There are a host of effects you need to concern yourself with regards to strategy :- evolution, value chains, buyer vs supplier pressure, barriers to entry, choke-points, inertia, profile, positioning, ecosystems, phase, era ... it's a long, long list of things. Managing this is complex, even though the premise that this all extends from evolution driven by user and supply competition is trivially simple.


Graph No. 8 - Who's running the show anyway?



Previously, I talked about how commoditisation of the means of mass communication has reduced barriers to entry into the "news" organisations value chain. This caused a rapid growth of competitors, one of which is the general public consumer through blogs, twitter and other social networks.

Now, a critically important point to consider when examining a strategy is who governs evolution?

When I talk about evolution being driven by user vs supply competition, the obvious question to ask is which user are we talking about? Do we mean an enterprise or a general public consumer?

Well, unfortunately the answer can be both and in these circumstances what matters is which group governs the process of evolution. Take for example, email.

Email was being used within Enterprise organisations for communication before it became popular with  the general public. At one point in time, most members of the public were first exposed to email through their workplace. Email services and products evolved in the workplace driven by the pursuit of ever more functionally complete systems with todo lists, calendars etc.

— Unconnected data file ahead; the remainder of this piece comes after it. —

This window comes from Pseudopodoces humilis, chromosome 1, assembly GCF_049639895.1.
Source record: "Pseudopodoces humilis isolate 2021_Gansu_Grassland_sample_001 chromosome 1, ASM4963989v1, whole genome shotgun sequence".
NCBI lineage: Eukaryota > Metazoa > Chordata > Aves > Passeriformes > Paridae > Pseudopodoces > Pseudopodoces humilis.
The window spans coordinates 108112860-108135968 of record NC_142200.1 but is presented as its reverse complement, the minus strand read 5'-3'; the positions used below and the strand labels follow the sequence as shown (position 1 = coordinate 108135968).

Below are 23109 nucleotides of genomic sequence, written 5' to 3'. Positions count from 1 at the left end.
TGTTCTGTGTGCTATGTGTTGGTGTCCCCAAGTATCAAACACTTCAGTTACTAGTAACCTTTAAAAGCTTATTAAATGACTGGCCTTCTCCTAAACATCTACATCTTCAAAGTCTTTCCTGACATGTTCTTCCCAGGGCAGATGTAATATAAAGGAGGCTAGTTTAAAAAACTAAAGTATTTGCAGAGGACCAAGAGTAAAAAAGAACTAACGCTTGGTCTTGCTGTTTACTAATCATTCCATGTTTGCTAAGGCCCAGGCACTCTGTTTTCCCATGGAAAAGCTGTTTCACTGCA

However, email also spilled out into the general public where it was aggressively commoditised by providers such as AOL then Yahoo and Google. A consequence of this is that in the general public space, highly commoditised services became the norm and most people found their public email service had more capacity at a lower cost than their workplace service. Eventually this created pressure for enterprises to adopt the more consumerised form and hence Google Mail (among others) became more common in work.

What happened here was that email switched from being governed by enterprise competition to being governed by consumer competition. Eventually Enterprises have to adopt these more consumerised services. This is the process of "consumerization", a term quoted by Doug Neal of LEF fame back in 2001.


Graph No. 9 - Structure and Ashby's


Given the mass of management complexity that evolution, profiles, value chains, economic eras, consumerisation, co-evolution and inertia creates - how can we ever hope to manage it? Well, we do so through structure and an interesting application of Ashby's law of Requisite Variety.